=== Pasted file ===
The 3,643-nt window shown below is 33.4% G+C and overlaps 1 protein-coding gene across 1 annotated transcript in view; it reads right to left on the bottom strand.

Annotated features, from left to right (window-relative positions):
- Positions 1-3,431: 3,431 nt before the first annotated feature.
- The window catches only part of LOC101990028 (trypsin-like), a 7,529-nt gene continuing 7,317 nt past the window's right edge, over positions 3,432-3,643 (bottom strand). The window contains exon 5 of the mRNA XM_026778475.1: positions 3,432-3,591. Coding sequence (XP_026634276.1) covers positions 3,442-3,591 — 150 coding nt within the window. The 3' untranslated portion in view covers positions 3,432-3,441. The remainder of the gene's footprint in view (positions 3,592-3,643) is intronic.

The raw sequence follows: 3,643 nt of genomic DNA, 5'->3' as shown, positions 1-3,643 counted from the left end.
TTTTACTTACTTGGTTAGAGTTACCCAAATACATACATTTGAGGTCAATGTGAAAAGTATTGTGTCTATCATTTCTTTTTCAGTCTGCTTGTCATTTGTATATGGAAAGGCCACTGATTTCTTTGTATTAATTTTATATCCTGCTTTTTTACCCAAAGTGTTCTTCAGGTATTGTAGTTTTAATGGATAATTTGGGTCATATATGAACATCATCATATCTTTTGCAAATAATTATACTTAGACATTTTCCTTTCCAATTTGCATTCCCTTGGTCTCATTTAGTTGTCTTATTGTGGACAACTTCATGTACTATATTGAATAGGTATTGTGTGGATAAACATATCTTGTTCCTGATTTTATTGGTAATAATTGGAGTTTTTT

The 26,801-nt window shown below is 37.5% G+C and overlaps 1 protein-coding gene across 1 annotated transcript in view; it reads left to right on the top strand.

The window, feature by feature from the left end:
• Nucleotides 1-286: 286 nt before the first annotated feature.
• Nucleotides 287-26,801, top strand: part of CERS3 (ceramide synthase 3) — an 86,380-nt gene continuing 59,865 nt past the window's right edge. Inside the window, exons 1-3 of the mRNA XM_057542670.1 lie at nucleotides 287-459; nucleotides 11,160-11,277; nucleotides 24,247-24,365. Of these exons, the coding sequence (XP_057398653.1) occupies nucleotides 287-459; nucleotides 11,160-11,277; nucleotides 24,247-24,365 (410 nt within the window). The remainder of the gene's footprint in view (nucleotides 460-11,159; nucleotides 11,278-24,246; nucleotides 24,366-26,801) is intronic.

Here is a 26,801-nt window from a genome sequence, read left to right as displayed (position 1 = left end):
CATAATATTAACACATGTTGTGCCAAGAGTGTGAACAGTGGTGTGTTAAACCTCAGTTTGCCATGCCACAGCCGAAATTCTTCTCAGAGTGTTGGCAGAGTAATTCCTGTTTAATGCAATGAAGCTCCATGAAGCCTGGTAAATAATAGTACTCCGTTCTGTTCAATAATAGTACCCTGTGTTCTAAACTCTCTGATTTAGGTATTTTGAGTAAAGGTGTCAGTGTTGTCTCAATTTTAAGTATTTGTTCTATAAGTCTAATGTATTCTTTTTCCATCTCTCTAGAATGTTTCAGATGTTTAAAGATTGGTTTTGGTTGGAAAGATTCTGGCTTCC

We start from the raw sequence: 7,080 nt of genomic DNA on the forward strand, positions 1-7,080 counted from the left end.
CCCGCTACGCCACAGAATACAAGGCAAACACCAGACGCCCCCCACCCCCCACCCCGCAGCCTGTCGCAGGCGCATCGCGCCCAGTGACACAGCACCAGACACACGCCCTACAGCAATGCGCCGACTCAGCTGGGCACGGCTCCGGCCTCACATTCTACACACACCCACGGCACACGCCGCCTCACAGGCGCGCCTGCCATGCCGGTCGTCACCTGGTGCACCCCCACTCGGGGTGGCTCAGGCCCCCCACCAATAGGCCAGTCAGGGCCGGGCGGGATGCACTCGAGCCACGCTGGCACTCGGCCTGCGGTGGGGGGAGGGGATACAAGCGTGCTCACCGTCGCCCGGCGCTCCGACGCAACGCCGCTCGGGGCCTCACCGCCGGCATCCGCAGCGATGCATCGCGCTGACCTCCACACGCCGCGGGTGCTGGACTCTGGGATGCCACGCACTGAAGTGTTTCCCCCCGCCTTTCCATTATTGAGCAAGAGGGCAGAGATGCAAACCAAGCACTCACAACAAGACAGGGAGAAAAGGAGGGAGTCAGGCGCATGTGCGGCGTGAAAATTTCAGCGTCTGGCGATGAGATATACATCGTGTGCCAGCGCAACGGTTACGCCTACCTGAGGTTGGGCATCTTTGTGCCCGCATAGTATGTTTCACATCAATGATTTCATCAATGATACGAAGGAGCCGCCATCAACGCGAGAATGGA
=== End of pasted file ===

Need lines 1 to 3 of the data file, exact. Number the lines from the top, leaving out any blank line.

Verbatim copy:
The 3,643-nt window shown below is 33.4% G+C and overlaps 1 protein-coding gene across 1 annotated transcript in view; it reads right to left on the bottom strand.

Annotated features, from left to right (window-relative positions):
- Positions 1-3,431: 3,431 nt before the first annotated feature.